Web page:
# Power Calculation for the Cochran-Mantel-Haenszel Test

## Calculating post hoc Power

### The Data Set

We will use the Titanic dataset in the datasets package to demonstrate a post hoc power calculation. This dataset is explored in greater detail in the introductory vignette.

Let $$X$$ = sex, $$Y$$ = survival, and $$Z$$ = class. Just as was performed in the introductory vignette, we will load the data and then create a set of partial tables stratified at fixed levels of class.

data(Titanic, package = "datasets")
partial_tables <- margin.table(Titanic, c(2,4,1))
ftable(partial_tables)
##                 Class 1st 2nd 3rd Crew
## Sex    Survived
## Male   No             118 154 422  670
##        Yes             62  25  88  192
## Female No               4  13 106    3
##        Yes            141  93  90   20

### The Test Statistic

Performing a CMH test on the partial tables above shows that there is strong evidence that the common odds ratio is greater than one.

mantelhaen.test(partial_tables)
##
##  Mantel-Haenszel chi-squared test with continuity correction
##
## data:  partial_tables
## Mantel-Haenszel X-squared = 360.33, df = 1, p-value < 2.2e-16
## alternative hypothesis: true common odds ratio is not equal to 1
## 95 percent confidence interval:
##   8.232629 14.185153
## sample estimates:
## common odds ratio
##          10.80653

### The Power Calculation

Using the power.cmh.test() function, we may calculate the probability that our rejection of the null hypothesis is a true result.

library(samplesizeCMH)

power.cmh.test(
p1 = apply(partial_tables, 3, prop.table, 2)[1,],
p2 = apply(partial_tables, 3, prop.table, 2)[3,],
N = sum(Titanic),
power = NULL,
s = apply(partial_tables[,1,],2,sum) / apply(partial_tables,3,sum),
t = apply(partial_tables, 3, sum) / sum(Titanic)
)
## NOTE: Effect size ('theta') is not consistent between strata.
## Power and sample size calculation for the Cochran Mantel Haenszel test
##
##                  N = 2201
##        Effective N = 2201
## Significance level = 0.05
##              Power = 1
##        Alternative = two.sided
##
## Number of subjects per each group:
## ______________________________________
## Group   |     1      2      3      4
## ======================================
## Case    |   122    167    528    673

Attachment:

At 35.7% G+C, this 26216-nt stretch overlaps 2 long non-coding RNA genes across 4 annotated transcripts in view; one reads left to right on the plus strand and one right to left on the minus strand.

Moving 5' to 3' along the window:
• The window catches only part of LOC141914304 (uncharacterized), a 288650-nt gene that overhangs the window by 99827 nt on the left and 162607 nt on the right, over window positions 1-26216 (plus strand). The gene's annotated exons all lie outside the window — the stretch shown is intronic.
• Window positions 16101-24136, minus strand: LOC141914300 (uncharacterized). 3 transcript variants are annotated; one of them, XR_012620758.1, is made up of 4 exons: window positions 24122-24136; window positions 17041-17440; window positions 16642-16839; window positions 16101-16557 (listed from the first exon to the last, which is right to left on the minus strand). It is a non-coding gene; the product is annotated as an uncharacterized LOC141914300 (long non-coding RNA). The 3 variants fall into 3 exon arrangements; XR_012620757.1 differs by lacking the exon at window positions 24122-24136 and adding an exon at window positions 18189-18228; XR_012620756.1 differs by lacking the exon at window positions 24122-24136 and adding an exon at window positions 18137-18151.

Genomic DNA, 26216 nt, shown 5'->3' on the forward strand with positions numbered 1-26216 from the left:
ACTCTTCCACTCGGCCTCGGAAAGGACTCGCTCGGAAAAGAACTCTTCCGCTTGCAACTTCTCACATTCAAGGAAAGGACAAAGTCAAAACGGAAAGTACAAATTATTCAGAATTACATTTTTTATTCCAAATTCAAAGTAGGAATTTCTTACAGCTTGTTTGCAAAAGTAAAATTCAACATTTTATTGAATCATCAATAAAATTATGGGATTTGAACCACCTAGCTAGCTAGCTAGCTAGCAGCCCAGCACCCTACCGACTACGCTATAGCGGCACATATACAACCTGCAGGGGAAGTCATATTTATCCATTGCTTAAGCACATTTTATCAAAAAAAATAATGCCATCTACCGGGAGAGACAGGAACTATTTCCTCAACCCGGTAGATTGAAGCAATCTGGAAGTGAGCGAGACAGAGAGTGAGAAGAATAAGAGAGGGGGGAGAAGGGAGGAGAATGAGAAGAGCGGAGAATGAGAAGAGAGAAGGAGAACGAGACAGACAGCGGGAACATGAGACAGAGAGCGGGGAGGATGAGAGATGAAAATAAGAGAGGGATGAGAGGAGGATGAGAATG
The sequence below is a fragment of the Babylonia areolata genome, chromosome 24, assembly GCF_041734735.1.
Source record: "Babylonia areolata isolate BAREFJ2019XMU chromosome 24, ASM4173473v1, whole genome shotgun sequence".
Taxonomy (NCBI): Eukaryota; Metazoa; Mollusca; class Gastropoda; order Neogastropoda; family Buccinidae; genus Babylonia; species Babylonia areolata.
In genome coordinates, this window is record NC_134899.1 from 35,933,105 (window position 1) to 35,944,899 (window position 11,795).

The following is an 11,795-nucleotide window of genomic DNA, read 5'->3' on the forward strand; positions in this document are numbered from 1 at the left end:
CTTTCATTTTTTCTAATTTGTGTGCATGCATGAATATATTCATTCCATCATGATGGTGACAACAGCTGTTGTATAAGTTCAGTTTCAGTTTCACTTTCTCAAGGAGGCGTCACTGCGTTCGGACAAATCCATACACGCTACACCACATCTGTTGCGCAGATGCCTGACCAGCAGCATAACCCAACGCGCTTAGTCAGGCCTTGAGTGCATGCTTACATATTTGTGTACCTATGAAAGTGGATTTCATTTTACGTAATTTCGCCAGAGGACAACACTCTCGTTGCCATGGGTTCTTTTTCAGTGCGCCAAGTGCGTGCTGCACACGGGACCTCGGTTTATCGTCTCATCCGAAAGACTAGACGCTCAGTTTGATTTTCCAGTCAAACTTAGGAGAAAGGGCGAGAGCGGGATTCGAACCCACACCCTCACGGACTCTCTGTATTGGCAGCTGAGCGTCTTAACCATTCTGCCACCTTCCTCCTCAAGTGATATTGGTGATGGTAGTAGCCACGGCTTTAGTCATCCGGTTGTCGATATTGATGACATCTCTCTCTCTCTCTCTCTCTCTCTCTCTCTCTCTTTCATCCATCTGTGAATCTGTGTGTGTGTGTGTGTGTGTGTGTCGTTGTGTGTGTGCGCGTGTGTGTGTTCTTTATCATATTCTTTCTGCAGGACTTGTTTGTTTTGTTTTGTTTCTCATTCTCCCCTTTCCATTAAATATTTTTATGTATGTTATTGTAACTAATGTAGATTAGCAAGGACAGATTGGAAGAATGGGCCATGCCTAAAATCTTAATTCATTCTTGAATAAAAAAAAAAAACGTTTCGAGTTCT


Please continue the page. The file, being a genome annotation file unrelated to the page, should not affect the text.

## Control |   203    118    178    212
##
## CALL:
## power.cmh.test(p1 = apply(partial_tables, 3, prop.table, 2)[1,
##     ], p2 = apply(partial_tables, 3, prop.table, 2)[3, ], N = sum(Titanic),
##     power = NULL, s = apply(partial_tables[, 1, ], 2, sum)/apply(partial_tables,
##         3, sum), t = apply(partial_tables, 3, sum)/sum(Titanic))

Perhaps unsurprisingly, the power of this test approaches 100%.

## Power and Effect Size in a Negative Result

It does not make sense to calculate power in a study when the null hypothesis is not rejected. However, it may be of interest to the researcher to determine the minimum effect size that could be detected, given the sample size of the study and a specified power. We use the example of the Nurses’ Health Study explored by Munoz and Rosner (1984). This study looked for a link between oral contraceptives and breast cancer, stratified by age (Barton et al. 1980; Hennekens et al. 1984). The data for this illustration has been included in the samplesizeCMH package.

data(contraceptives, package = "samplesizeCMH")
ftable(contraceptives)
##                            Age Group <= 34 35 - 39 40 - 44 45 - 49 50 - 55
## OC Usage    Disease Status
## Exposed     Case                        31      57      69      86      30
##             Control                    363     521     760     725     272
## Not Exposed Case                        40     107     196     241     132
##             Control                    327    1146    1914    2503    1370

Here, as shown in Hennekens et al. (1984), the Mantel-Haenszel test shows non-significant results, with the common odds ratio approximately equal to 1.

mantelhaen.test(contraceptives)
##
##  Mantel-Haenszel chi-squared test with continuity correction
##
## data:  contraceptives
## Mantel-Haenszel X-squared = 0.33106, df = 1, p-value = 0.565
## alternative hypothesis: true common odds ratio is not equal to 1
## 95 percent confidence interval:
##  0.902928 1.214722
## sample estimates:
## common odds ratio
##          1.047285

The question now is what effect size would be detectable if an effect truly did exist in the data. That is to say, what effect size were we prepared to correctly detect given our data and specified significance level and power? We may vectorize the power.cmh.test() function to test a wide range of effect sizes to see where the effect size crosses over into adequate power.

vpower <- Vectorize(power.cmh.test, "theta", SIMPLIFY = FALSE)

thetas <- seq(1.05,1.5,0.05)

power_list <- vpower(
theta = thetas,
p2 = contraceptives[1,2,] / apply(contraceptives[,2,],2,sum),
N = sum(contraceptives),
power = NULL,
s = 1/11,
t = apply(contraceptives, 3, sum) / sum(contraceptives),
alternative = "greater"
)

powers <- sapply(power_list, "[[", "power")

names(powers) <- thetas

powers
##      1.05       1.1      1.15       1.2      1.25       1.3      1.35
## 0.1507626 0.3399285 0.5718383 0.7734926 0.9027666 0.9659347 0.9901502
##       1.4      1.45       1.5
## 0.9976178 0.9995114 0.9999139

Using the data above, we may create a power curve.

plot(y = powers, x = thetas, main = "Power curve as a function of effect size")
abline(h = 0.95, col = "gold")
abline(h = 0.90, col = "red")
abline(h = 0.80, col = "blue")

legend(
"bottomright",
legend = c("95%", "90%", "80%"),
col = c("gold", "red", "blue"),
bty = "n",
lty = c(1,1),
title = "Power level"
) As we can see from above, 90% power would have been achieved if the common odds ratio was estimated to be approximately 1.25.